Welcome to the Documentation Studio Making Learning Visible, a General Education Capstone course, was designed as an interdisciplinary collaboration between education and visual arts and is co-taught by Stephanie Cox Suarez, Associate Professor of Special Education and Erica Licea-Kane, Assistant Professor of Art. Making Learning Visible uses the tool of documentation to understand and interpret the learning of individuals and groups and to make this visible by creating a public display that engages a discussion and elicits multiple perspectives. The importance of this type of learning is three-fold:
1. Developing skills in visual literacy is becoming increasingly vital in our digital world. Students learn basics in visual design.
2. Developing skills of observation creates an attitude of close listening to understand learning.
3. Skills in collaboration and negotiation as a team are essential 21 st century skills. A long-term group project is a challenge that pushes these skills.
A notable element of the learning process is the opportunity for students to observe and participate in new settings that are intimate yet professional, and to witness interactions that would not normally be available to them. For example, at Perkins School for the Blind, Early Learning Center, students listened to families with toddlers with multiple disabilities and heard first-hand about daily challenges from the parents.
Documentation tells a story about learning, so Stephanie and Erica ask themselves if they can see learning in these students’ displays. Students have learned that sharing the documentation — getting another perspective — helps a story to emerge. They hope to learn from this first round of documentation so that they can truly make learning visible.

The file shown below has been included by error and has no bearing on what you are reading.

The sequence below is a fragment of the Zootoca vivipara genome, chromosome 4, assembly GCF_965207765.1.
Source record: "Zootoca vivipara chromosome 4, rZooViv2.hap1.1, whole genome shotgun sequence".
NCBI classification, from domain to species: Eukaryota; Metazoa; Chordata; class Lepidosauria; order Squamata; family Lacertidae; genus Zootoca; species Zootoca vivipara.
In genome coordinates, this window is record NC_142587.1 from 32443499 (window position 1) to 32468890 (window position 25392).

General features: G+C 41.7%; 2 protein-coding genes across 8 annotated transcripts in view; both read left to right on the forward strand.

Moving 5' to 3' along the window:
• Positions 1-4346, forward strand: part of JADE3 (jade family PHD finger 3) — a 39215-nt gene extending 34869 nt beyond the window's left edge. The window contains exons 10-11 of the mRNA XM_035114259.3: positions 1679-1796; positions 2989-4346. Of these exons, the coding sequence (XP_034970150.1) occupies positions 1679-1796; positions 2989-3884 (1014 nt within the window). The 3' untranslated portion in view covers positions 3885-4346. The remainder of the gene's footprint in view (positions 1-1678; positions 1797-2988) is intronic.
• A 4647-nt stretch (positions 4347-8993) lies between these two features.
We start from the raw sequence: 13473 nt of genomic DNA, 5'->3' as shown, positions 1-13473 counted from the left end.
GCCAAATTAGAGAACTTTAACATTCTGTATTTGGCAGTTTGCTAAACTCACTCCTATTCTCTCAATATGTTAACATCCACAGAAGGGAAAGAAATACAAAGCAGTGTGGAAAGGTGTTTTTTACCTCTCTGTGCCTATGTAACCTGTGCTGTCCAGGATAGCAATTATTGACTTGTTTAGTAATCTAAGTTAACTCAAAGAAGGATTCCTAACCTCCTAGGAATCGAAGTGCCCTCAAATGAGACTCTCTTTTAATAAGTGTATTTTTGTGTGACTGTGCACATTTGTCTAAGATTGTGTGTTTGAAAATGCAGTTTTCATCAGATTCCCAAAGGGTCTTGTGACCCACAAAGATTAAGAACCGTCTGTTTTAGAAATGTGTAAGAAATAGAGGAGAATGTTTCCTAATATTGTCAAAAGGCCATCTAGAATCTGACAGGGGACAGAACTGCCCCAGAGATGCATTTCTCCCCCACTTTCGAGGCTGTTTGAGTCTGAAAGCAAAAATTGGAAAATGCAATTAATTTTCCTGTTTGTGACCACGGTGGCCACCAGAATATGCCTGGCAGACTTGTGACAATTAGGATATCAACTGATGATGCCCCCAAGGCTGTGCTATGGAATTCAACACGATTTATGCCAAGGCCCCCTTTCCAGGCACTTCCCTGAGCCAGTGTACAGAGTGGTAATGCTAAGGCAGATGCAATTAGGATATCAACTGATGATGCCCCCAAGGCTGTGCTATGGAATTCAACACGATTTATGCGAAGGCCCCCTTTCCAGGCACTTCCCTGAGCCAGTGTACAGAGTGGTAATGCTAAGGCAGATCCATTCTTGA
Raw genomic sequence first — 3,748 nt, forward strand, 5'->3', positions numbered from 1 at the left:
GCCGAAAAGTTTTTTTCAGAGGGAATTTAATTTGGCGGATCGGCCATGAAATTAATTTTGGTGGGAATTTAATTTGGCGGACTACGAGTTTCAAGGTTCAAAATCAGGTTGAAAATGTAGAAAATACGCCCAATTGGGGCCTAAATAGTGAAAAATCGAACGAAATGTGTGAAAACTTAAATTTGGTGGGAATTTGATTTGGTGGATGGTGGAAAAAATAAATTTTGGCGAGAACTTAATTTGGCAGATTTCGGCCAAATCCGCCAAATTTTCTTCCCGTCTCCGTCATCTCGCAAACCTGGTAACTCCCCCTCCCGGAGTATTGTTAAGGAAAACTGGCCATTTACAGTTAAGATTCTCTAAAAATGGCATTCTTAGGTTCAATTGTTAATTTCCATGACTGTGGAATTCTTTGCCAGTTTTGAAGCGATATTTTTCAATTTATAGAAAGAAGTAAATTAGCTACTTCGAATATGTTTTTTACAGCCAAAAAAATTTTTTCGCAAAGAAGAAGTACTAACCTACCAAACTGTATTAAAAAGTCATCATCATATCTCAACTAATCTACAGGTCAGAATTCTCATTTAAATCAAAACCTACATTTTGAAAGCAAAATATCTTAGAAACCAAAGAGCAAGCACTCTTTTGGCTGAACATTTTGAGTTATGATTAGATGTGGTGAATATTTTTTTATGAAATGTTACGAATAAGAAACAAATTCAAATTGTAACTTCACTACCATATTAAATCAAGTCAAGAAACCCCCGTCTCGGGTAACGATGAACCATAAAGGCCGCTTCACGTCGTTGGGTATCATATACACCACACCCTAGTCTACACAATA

“We’ve learned that sharing the documentation — getting another perspective — helps a story to emerge.”
Hayley, Connor, Andrea and Aaron documented their experience at the Assistive Device Center at the Perkins School for the Blind, a workshop that creates customized materials for children with disabilities. Unlike commercially available products, the center designs and constructs products that meet the unique needs of individuals. The materials to create these devices are affordable, durable and designed to reflect the interests and cultures of the individuals that use them. For example, a young girl might need a seat insert to go in regular chair for more back support. “It’s amazing that something as simple as cardboard can be so useful,” explained Connor. Hayley made a personal connection to the mission of the Center: “My sister is severely handicapped, and after seeing how much money my family has spent on these types of devices, I wanted to feature the Center, which creates much more affordable and durable options for children.”
Emily, Kathryn, Emily and MacKenzie worked with the Perkins Early Learning Center creating a Welcome Board entitled, “All We See is Possibility,” for new parents at the Center. The Board, which they recreated at the Documentation Studio, is meant to “introduce parents to the faces they would see at the center,” including professional staff, other families and community volunteers.
Brae , a student teacher at the Peabody Terrace Children’s Center , documented “Doctor Play”,” which turned out to be an exercise and lesson in boundaries, power and empathy. After having Doctor Mary Alexander come in to talk to her students about the body, she documented, through photos and scripts how the children not only altered their vocabulary about the body, but also developed a raised awareness of the patient. Not only did they learn to be gentle when conducting an examination, but also began using words like clavicle, tendons and spine.
“My sister is severely handicapped, and after seeing how much money my family has spent on these types of devices, I wanted to feature the Center, which creates much more affordable and durable options for children.”
– Hayley Adamuska
If you would like to learn more about the Documentation Studio, contact Stephanie Cox Suarez at email@example.com.